Background: Empathy is an indispensable skill in medicine and is an integral part of ‘professionalism’. Yet, there is still increasing
concern among medical educators and medical professionals regarding the decline in medical students’ empathy during medical
Aims: This article aims at comparing the levels of empathy in medical school students across the different years of undergraduate
medical education. It also aims at examining differences in empathy in relation to gender, year of study, cultural and religious
backgrounds, previous tertiary education and certain programmes within the curriculum.
Method: The Jefferson Scale of Physician Empathy, Student version (JSPE-S) was employed to measure empathy levels in medical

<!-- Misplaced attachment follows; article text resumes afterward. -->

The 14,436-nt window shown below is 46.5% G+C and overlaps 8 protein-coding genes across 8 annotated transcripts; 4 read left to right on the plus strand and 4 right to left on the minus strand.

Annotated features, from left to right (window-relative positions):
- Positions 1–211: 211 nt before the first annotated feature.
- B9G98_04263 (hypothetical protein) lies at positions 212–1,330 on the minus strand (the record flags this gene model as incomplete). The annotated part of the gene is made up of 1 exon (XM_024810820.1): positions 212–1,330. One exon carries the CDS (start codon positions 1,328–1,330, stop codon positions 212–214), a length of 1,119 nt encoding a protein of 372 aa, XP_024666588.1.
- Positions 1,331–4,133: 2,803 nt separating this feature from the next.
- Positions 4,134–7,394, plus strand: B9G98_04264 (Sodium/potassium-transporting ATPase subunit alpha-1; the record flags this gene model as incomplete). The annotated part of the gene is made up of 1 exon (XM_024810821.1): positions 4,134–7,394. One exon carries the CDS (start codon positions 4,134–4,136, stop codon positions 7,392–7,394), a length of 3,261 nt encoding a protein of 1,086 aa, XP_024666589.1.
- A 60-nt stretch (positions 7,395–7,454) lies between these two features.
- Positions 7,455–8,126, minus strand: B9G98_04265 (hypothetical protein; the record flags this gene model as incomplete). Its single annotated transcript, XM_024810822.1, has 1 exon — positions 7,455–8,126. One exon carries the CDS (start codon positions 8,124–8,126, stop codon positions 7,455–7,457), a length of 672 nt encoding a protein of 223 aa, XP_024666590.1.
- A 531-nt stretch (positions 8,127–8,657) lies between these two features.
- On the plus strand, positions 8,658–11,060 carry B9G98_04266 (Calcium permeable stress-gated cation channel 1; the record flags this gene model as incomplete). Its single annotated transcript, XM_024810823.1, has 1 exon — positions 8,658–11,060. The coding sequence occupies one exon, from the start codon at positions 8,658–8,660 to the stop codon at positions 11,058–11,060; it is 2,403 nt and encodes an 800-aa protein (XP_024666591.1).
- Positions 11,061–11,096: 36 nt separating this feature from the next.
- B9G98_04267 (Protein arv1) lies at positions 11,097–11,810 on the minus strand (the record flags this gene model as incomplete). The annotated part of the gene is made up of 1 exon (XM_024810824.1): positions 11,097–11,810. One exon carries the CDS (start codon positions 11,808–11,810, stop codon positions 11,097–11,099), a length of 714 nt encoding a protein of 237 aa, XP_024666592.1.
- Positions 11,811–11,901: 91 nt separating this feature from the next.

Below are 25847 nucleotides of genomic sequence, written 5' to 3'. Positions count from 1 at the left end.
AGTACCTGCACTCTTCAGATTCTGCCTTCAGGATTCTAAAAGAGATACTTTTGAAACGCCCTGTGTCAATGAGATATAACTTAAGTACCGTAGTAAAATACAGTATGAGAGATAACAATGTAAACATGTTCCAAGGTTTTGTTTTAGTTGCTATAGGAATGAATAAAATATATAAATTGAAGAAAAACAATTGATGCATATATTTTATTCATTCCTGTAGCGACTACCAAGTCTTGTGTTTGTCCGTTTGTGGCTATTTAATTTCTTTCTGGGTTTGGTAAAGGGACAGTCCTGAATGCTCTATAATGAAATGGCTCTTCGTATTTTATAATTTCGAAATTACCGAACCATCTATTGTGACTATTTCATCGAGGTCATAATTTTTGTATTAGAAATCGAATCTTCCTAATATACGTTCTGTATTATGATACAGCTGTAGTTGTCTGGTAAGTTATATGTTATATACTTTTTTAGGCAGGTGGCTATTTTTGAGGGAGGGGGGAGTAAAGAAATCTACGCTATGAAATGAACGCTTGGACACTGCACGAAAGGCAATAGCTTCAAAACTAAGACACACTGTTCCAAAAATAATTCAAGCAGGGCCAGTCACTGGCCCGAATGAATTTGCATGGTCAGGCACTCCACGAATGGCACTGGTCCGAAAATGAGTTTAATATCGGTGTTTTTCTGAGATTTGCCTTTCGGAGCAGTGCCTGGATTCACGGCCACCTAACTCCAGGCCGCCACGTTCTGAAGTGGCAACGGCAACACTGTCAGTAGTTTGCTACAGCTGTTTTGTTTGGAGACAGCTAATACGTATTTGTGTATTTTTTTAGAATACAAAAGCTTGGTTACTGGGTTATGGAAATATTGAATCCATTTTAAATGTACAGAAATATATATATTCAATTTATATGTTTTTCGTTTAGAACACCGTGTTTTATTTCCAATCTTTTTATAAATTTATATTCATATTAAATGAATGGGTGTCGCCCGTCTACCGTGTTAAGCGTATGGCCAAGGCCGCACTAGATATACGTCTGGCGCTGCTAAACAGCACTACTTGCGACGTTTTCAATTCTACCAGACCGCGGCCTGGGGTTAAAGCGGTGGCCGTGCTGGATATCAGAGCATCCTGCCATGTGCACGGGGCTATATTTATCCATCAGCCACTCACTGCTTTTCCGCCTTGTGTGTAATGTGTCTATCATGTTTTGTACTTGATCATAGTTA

students (years one to five) in a cross-sectional study. Attached to the scale was a survey containing questions on demographics,
stage of medical education, previous education, and level of completion of particular programmes that aim at promoting personal
and professional development (PPD).
Results: Four hundred and four students participated in the study. The scores of the JSPE-S ranged from 34 to 135 with a mean
score of 109.0714.937. Female medical students had significantly higher empathy scores than male medical students (111 vs.
106, p50.001) across all five years of the medical course. There was no significant difference in the total empathy scores in
relation to year of medical education. Yet, the highest means were scored by year five students who had completed personal and
professional development courses.
Conclusions: Our findings suggest that there is a gender difference in the levels of empathy, favouring female medical students.
They also suggest that, despite prior evidence of a decline, empathy may be preserved in medical school by careful student
selection and/or personal and professional development courses.